From the Caribbean to the Pacific

Island-states embrace MICS for monitoring SDGs

27 May 2019

The Small Islands Developing States (SIDS) in the Eastern Caribbean and in the Pacific are among the most data-deprived countries in the world. The statistical capacity indicator, a World Bank generated measure of a country’s statistical system, indicates an average score of about 50 points for the Eastern Caribbean and Pacific SIDS on a scale of 0 to 100. In both regions, the statistical capacities are below the low-income countries and significantly less than in the rest of the world.

To address these national data needs, an unprecedented number of island-states in the two regions have turned to UNICEF for support on implementing Multiple Indicator Cluster Surveys (MICS) to monitor SDG indicators and the Voluntary National Review process. Three island-states in the Eastern Caribbean and six in the Pacific are implementing MICS in 2019, with others to follow suit in 2020.

While the 2030 Agenda for Sustainable Development puts a lot of emphasis on the need to improve data systems to track progress on the 169 targets, the reality in the SIDS shows the challenges faced by governments to measure many of the 232 SDG indicators. Only 40 percent of baseline data is available on child-related SDGs indicators in the Eastern Caribbean islands. Similarly, the availability of baseline data is less than 50 percent on priority indicators for the Pacific SDG roadmap. The common pattern across the SIDS is that all islands perform poorly on data related to children and women, and require significant effort and resources to effectively monitor child rights.

Determining how many children benefit from services and programmes – and are hence ‘SDG-reached’, or more importantly, how many are not – is essential to the success of reaching every child, including in the hard-to-reach SIDS. “We don’t have the baseline data that MICS provides to ensure our programmes and government investment. Designing quality programmes is like looking for our keys in the dark,” said Sheldon Yett, UNICEF Representative in the Pacific. “MICS is the flashlight we need to ensure our programmes reach the most disadvantaged across multiple sectors.”

A year ago – between March and May 2018 – a series of regional workshops on SDGs and survey design launched the MICS process in the SIDS by bringing together participants from 10 Pacific and 14 Caribbean islands. Organized in collaboration with UNFPA and the Pacific Community in Fiji and with UN ECLAC and OECS Commission in Barbados, the workshops provided a platform for countries to familiarize themselves with the MICS programme and its potential to help address their perennial data challenges and meet SDG indicators.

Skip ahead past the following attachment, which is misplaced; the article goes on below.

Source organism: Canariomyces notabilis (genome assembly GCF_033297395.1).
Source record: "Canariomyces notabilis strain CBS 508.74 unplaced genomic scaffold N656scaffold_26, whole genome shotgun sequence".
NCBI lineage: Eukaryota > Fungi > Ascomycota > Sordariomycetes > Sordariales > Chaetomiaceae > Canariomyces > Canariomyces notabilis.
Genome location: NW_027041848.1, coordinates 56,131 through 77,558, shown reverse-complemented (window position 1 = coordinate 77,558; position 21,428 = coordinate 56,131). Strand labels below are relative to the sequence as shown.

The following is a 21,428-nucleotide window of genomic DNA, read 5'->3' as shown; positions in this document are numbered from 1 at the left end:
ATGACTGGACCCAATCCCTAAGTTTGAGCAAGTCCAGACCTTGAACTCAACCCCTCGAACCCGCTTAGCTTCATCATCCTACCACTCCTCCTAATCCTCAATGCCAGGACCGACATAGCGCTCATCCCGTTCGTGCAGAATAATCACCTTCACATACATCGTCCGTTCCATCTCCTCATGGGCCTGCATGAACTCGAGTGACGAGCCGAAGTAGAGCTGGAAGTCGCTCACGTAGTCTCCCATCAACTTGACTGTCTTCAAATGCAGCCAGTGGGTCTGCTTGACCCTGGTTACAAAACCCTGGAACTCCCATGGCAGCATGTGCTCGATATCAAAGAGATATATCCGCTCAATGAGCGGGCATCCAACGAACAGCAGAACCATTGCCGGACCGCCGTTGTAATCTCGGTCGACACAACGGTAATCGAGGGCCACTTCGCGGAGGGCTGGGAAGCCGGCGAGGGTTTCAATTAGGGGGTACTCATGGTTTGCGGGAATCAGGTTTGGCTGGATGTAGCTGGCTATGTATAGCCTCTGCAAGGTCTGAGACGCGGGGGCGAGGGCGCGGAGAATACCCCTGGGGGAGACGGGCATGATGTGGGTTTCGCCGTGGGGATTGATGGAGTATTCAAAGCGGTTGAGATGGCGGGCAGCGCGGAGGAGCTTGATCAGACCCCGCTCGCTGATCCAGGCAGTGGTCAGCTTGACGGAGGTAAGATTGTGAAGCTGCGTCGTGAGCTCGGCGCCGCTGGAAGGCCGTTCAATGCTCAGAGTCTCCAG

More recently, on 15 May 2019, Saint Lucia’s Ministry of Equity, Ministry of Economic Development, and UNICEF Eastern Caribbean signed a Memorandum of Understanding to conduct MICS in the country. During the signing of the agreement, Hon Minister Lenard Montoute reiterated that Saint Lucia benefited tremendously from the data gathered during the 2012 MICS and recognized the need of conducting another survey. “The 2019 MICS data will strengthen the government capacity to plan the island’s development for a more equitable and sustainable nation.”

On the other side of the world, Kiribati, one of the pioneer countries of the MICS6 programme, recently conducted the first MICS Data Interpretation and Report Compilation (DIRC) workshop for its MICS, locally titled the Social Development Indicators Survey. The Kiribati survey is the second ever for the MICS programme in the Pacific, following the 2007–2008 Vanuatu MICS. The neighboring islands of Tuvalu, Tonga, Samoa, Fiji, Federated States of Micronesia and Nauru, that will be conducting their surveys in 2019-2020, just attended the MICS6 Data Processing Workshop for the Pacific. 

Meanwhile in the Eastern Caribbean, Trinidad and Tobago is pre-testing the questionnaires, Turks and Caicos Islands is finalizing the listing exercise, and Montserrat is working on mobilizing government funding contributions for their 2020 MICS.

National partners are enthusiastic that the current MICS round has been revamped to contribute to the monitoring of 33 SDG indicators among the 200 others and fully embraces innovations. The survey is tablet-based, with GPS data collection, and includes new modules that will generate first-time data on water quality, social transfers, domestic violence, child functioning (disability), parental involvement and learning outcomes of children.

“Over the years that MICS have been conducted, we have benefited from an enriched understanding of the situation faced by children in the Eastern Caribbean and were able to identify the pockets of inequality and areas of priority. We must continue to address the statistical gaps, which conceal unidentified problems, and obscures vulnerable children. MICS 2019 data will form the foundation of our work and support our collective mandate to improve the lives of every child,” said Aloys Kamuragiye, UNICEF Representative for the Eastern Caribbean.

Participants from 10 Pacific islands at the Pacific Sustainable Development Social Indicator Survey Design Workshop, 19–27 March 2018.